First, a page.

How do I Identify Refined Petroleum Jelly?
Identifying unrefined petroleum jelly can prove quite tricky for the uninformed mind. Unrefined petroleum jelly can contain PAHs as earlier stated. PAHs are by-products of organic material combustion, commonly stored in fats upon exposure.
Identifying refined petroleum jelly requires a complete refining history (P.S I’m saying this for the benefit of those who want to use Vaseline in making their own wax). The European Union (EU) stipulates that refining history of the petroleum jelly must be known and must sufficiently prove that it is non-carcinogenic. The US pharmacopeia stipulates purity standards for cosmetic and over the counter skin products. The USP designation usually means a product has met the required purity standards. So, when next you are picking out that petroleum jelly, check the label or the company website. It will help you know whether the product has been properly refined as white petroleum and safe to use.
Vaseline on Beard: Side Effects of Petroleum Jelly
Petroleum jelly has different grades based on the level of refinement. And the side effects also occur due to the degree of refinement also.
There might be skin reactions to it although these are very rare, petroleum jelly does not normally pose any threat but reactions might occur as a result of a mixture of other ingredients. For example, petrolatum-based antibiotic ointments might cause an allergic skin reaction based on the ingredients in the product.
There are also the earlier discussed PAHs which might inadvertently result in cancer. But this is non-existent in most high-quality petroleum jelly products.
Some petroleum jelly products also worsen acne. So if your skin is prone to acne, look for the word ‘non-comedogenic.’ It interprets that the product will not clog pores on the label.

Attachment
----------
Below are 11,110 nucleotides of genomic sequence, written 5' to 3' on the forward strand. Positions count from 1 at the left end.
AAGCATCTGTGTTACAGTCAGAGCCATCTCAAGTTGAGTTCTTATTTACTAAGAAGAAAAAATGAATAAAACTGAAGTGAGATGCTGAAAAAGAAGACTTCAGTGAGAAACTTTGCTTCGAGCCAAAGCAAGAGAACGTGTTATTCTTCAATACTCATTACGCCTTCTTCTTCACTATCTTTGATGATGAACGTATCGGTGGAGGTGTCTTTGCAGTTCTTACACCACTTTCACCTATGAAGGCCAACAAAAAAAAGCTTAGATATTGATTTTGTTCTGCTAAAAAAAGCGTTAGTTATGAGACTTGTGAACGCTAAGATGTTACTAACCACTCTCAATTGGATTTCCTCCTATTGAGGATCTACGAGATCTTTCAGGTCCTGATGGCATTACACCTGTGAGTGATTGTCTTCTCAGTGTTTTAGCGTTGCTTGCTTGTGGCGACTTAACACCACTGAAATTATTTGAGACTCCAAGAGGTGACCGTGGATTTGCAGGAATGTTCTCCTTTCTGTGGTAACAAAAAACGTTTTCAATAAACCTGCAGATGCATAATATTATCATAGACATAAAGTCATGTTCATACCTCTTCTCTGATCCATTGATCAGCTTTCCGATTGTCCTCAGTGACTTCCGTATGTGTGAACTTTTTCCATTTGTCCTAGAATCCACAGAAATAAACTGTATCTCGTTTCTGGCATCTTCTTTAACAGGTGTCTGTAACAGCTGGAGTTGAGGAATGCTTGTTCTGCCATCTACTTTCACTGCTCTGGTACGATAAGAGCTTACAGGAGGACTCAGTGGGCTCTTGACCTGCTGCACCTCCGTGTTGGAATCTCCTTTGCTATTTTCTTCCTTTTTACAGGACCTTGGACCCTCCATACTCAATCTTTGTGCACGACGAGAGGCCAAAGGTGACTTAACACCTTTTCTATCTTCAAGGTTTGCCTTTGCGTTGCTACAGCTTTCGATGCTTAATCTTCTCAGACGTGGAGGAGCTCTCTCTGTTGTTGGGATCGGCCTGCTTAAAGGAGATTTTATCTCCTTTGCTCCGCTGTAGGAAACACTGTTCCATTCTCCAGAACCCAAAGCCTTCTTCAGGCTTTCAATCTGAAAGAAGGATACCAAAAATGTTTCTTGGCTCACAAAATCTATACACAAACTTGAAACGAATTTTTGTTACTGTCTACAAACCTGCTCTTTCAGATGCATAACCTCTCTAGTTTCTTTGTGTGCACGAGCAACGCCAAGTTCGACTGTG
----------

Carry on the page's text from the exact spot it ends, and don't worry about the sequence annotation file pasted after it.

How to Apply Vaseline to your Beard and Moustache
Vaseline can be used in many ways on the beard or mustache. Some folks mix it with beeswax and use it to make mustache wax, but this does not preclude you from applying it on your beard or mustache directly.
You can use Vaseline normally in styling your beard but be careful to apply it in small quantities so that it can be washed off easily, but it’s quite good in the sense that it helps lock in moisture which is good for hair growth but the downside is that it might also prevent natural moisture which is why advocated for it to be used in meager quantities.
In summary, using Vaseline on your beard or mustache is entirely a matter of choice. Different strokes for different folks but one clear point or key takeaway. This article shows that it is mostly on the quality of petroleum jelly you use. As I always say nothing beats good nutrition, exercise, and rest in beard growth.
So that’s it, Men!! Thank you for reading my two cents on whether you can use Vaseline on your beard or mustache. Kindly drop your reviews, questions, and suggestions in the comments section. Stay scruffy